What did I learn? Don’t be afraid to ask difficult questions or test group thinking. Challenge everything, including yourself. And know what your end game is and grab it when you can.


Dennis Hall
Chief executive,
Yellowtail Financial Planning

In 1997 I took a job with a UK-based independent financial adviser, advising British ex-pats in Russia. Clients worked for blue-chip western companies that we're venturing into the country.

I soon realized the IFA was corrupt and the offshore insurers it placed business with were turning a blind eye.

Most clients were based in Moscow for about three years to build capital. They’d been sold a 25-year savings plan with annual charges of 10% and huge early-surrender penalties.

A few ‘returners’ had already complained and were quietly paid off with commission from new plans. A Ponzi scheme.

I blew the whistle.

The IFA took legal action against me, and the regulator (the Personal Investment Authority) decided that UK IFAs doing dodgy business in Russia were not its problem.

I was ready to quit financial services — until I chose to play outside the rules…

I had previously recorded the IFA describing his Ponzi scheme. We sent copies to him, his lawyer, the regulator, and the insurance companies. They were given 48 hours to respond, then we would send a copy to every UK newspaper.

Within 24 hours his lawyer had dumped him and the insurance companies were cooperating. Unsurprisingly, the regulator didn’t respond, and the firm remains authorized.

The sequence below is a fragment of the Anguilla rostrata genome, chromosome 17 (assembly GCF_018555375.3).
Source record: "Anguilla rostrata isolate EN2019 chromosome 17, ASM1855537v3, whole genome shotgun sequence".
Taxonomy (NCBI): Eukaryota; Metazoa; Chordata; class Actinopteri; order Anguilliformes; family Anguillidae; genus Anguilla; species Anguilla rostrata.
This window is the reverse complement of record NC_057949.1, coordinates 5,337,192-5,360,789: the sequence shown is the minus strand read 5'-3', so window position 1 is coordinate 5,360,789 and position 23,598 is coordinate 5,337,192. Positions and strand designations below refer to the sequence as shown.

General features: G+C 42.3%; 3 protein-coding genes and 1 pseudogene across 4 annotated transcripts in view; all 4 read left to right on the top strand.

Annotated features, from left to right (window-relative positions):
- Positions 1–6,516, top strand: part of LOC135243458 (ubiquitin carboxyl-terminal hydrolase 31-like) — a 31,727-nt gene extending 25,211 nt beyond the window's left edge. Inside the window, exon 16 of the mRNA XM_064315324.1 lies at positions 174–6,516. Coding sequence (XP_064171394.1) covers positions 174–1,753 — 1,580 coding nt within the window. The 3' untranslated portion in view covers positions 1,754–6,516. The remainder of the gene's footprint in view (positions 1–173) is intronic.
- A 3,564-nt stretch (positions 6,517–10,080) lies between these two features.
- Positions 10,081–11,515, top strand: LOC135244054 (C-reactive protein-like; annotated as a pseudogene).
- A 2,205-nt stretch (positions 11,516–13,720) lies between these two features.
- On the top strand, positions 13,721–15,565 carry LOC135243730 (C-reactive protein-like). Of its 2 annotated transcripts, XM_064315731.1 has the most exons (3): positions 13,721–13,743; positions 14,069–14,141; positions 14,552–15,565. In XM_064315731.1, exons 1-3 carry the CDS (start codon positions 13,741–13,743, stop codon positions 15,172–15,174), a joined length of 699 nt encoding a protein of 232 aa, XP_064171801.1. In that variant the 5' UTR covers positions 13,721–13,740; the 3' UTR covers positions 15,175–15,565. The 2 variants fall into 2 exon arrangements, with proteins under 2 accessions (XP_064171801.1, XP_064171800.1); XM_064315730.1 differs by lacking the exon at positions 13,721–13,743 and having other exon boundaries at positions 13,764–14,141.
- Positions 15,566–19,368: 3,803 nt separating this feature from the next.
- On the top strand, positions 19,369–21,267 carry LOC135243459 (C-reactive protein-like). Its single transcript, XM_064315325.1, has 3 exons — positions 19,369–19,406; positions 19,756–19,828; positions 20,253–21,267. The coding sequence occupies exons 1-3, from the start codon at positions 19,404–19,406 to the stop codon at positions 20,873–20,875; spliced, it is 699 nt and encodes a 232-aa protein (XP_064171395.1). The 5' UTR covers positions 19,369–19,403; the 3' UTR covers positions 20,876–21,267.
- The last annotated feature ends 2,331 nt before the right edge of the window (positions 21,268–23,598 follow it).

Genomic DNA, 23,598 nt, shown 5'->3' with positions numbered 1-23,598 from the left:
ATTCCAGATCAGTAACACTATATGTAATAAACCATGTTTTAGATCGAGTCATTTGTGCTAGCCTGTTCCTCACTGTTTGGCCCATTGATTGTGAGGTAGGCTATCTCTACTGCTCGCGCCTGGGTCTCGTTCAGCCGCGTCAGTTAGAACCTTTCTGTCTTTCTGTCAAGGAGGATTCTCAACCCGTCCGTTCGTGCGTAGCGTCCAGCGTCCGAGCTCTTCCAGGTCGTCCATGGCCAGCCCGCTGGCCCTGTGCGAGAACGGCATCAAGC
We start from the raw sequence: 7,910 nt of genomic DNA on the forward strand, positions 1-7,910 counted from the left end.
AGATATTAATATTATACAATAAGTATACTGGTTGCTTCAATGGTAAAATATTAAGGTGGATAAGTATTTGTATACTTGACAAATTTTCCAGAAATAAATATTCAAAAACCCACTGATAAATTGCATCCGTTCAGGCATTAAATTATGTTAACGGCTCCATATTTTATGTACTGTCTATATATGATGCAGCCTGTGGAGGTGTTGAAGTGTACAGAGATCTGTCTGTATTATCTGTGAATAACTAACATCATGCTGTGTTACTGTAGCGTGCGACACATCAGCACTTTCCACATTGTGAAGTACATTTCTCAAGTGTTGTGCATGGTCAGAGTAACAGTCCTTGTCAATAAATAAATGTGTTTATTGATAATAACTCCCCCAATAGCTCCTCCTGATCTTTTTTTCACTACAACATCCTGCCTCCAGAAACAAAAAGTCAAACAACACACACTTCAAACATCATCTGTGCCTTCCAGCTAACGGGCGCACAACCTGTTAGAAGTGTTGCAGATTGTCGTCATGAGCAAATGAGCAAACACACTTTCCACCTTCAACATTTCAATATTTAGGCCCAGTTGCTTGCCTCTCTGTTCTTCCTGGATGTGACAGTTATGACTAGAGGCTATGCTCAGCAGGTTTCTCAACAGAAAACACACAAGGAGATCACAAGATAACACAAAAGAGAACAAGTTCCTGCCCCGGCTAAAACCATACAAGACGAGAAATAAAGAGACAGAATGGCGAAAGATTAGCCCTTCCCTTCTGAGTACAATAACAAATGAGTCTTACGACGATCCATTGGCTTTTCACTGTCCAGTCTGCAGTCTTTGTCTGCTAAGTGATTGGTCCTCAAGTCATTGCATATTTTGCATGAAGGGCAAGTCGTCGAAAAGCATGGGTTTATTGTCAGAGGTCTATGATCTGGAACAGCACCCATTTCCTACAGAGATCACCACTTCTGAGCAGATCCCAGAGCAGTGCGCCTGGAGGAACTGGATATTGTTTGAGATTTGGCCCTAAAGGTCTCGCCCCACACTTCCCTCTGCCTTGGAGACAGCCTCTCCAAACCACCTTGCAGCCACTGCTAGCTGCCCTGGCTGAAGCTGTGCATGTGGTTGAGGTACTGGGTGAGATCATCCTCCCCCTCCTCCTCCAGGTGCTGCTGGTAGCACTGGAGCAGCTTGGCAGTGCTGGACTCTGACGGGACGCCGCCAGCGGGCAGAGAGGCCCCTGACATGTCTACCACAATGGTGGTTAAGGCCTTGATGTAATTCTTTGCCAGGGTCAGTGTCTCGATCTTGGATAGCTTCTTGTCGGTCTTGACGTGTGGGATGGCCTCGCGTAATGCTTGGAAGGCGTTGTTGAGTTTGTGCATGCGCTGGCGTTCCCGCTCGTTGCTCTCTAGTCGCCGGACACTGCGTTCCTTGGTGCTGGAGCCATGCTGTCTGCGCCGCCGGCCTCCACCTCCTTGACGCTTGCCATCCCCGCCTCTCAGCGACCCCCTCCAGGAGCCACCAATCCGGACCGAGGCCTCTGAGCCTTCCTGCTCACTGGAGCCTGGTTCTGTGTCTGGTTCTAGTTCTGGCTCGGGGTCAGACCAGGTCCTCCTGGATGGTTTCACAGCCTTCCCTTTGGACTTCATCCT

Twenty years ago, a solitary adviser had minimal impact, but the press did. Today, through social media, advisers can come together to better hold the wrongdoers to account.

That includes large companies or showing up the regulator’s shortcomings.


Nick Bamford
Executive director,
Informed Choice

In every career or business venture, there will be times when things don’t go to plan. In fact, more often than not something will come along to test us.

Nine times out of 10, it comes down to the behavior of people. Often, it’s because of a recruitment error. You think someone has a particular attribute but it turns out they don’t.

Sometimes, though, you lose good people. We have created an environment at Informed Choice that has helped a number of employees over the years to move on and establish their own business. Of course, this means someone might leave us at an inconvenient time. Yet, every time this has happened, we have responded positively; not just bouncing back but achieving even better business results.

It’s too easy to get wrapped up in a negative mindset when someone leaves or something doesn’t go to plan. Resilience is key to success in careers or business.

Think about the positive things that have happened, have a good plan that can be executed, and the bumps in the road that always come along can be used as a springboard rather than a roadblock. Being able to visualize a positive outcome is often more than half the battle you have to fight.